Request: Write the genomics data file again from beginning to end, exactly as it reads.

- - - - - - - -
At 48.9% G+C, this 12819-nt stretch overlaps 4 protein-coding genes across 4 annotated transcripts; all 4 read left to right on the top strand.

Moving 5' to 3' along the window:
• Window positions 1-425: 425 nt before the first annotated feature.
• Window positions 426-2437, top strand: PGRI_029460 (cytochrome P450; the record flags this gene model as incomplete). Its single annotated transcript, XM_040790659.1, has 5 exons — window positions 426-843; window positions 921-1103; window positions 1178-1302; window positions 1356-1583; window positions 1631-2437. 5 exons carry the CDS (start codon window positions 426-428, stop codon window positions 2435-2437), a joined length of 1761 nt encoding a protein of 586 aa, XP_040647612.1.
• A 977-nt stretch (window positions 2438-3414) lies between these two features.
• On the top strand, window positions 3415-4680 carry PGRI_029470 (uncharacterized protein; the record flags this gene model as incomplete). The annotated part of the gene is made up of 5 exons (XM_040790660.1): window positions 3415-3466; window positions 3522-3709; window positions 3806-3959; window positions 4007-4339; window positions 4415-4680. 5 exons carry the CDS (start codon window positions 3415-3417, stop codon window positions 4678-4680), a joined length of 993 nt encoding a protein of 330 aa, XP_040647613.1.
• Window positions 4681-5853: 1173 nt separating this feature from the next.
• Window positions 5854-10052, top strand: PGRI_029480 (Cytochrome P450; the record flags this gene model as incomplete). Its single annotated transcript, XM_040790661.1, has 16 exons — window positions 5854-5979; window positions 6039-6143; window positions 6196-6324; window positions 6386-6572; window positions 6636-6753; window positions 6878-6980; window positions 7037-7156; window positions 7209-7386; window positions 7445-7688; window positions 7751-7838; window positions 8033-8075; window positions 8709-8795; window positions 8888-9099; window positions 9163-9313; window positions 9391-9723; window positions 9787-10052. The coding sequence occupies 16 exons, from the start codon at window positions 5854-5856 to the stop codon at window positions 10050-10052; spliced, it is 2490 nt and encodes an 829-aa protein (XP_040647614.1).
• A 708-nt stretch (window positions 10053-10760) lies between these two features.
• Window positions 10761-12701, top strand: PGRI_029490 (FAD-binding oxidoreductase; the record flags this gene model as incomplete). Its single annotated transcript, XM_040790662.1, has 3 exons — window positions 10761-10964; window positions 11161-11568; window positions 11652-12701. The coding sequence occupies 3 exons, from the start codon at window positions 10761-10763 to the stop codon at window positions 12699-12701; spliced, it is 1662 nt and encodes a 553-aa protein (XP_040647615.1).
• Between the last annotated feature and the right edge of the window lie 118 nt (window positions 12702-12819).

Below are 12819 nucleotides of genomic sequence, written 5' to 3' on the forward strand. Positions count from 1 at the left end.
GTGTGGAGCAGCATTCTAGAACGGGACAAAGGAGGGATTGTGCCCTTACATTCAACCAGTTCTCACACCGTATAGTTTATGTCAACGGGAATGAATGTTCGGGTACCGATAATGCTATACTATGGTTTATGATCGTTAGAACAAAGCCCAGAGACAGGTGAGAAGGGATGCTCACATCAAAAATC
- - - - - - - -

At 48.9% G+C, this 12819-nt stretch overlaps 4 protein-coding genes across 4 annotated transcripts; all 4 read left to right on the top strand.

Moving 5' to 3' along the window:
• Window positions 1-425: 425 nt before the first annotated feature.
• Window positions 426-2437, top strand: PGRI_029460 (cytochrome P450; the record flags this gene model as incomplete). Its single annotated transcript, XM_040790659.1, has 5 exons — window positions 426-843; window positions 921-1103; window positions 1178-1302; window positions 1356-1583; window positions 1631-2437. 5 exons carry the CDS (start codon window positions 426-428, stop codon window positions 2435-2437), a joined length of 1761 nt encoding a protein of 586 aa, XP_040647612.1.
• A 977-nt stretch (window positions 2438-3414) lies between these two features.
• On the top strand, window positions 3415-4680 carry PGRI_029470 (uncharacterized protein; the record flags this gene model as incomplete). The annotated part of the gene is made up of 5 exons (XM_040790660.1): window positions 3415-3466; window positions 3522-3709; window positions 3806-3959; window positions 4007-4339; window positions 4415-4680. 5 exons carry the CDS (start codon window positions 3415-3417, stop codon window positions 4678-4680), a joined length of 993 nt encoding a protein of 330 aa, XP_040647613.1.
• Window positions 4681-5853: 1173 nt separating this feature from the next.
• Window positions 5854-10052, top strand: PGRI_029480 (Cytochrome P450; the record flags this gene model as incomplete). Its single annotated transcript, XM_040790661.1, has 16 exons — window positions 5854-5979; window positions 6039-6143; window positions 6196-6324; window positions 6386-6572; window positions 6636-6753; window positions 6878-6980; window positions 7037-7156; window positions 7209-7386; window positions 7445-7688; window positions 7751-7838; window positions 8033-8075; window positions 8709-8795; window positions 8888-9099; window positions 9163-9313; window positions 9391-9723; window positions 9787-10052. The coding sequence occupies 16 exons, from the start codon at window positions 5854-5856 to the stop codon at window positions 10050-10052; spliced, it is 2490 nt and encodes an 829-aa protein (XP_040647614.1).
• A 708-nt stretch (window positions 10053-10760) lies between these two features.
• Window positions 10761-12701, top strand: PGRI_029490 (FAD-binding oxidoreductase; the record flags this gene model as incomplete). Its single annotated transcript, XM_040790662.1, has 3 exons — window positions 10761-10964; window positions 11161-11568; window positions 11652-12701. The coding sequence occupies 3 exons, from the start codon at window positions 10761-10763 to the stop codon at window positions 12699-12701; spliced, it is 1662 nt and encodes a 553-aa protein (XP_040647615.1).
• Between the last annotated feature and the right edge of the window lie 118 nt (window positions 12702-12819).

Below are 12819 nucleotides of genomic sequence, written 5' to 3' on the forward strand. Positions count from 1 at the left end.
GTGTGGAGCAGCATTCTAGAACGGGACAAAGGAGGGATTGTGCCCTTACATTCAACCAGTTCTCACACCGTATAGTTTATGTCAACGGGAATGAATGTTCGGGTACCGATAATGCTATACTATGGTTTATGATCGTTAGAACAAAGCCCAGAGACAGGTGAGAAGGGATGCTCACATCAAAAATC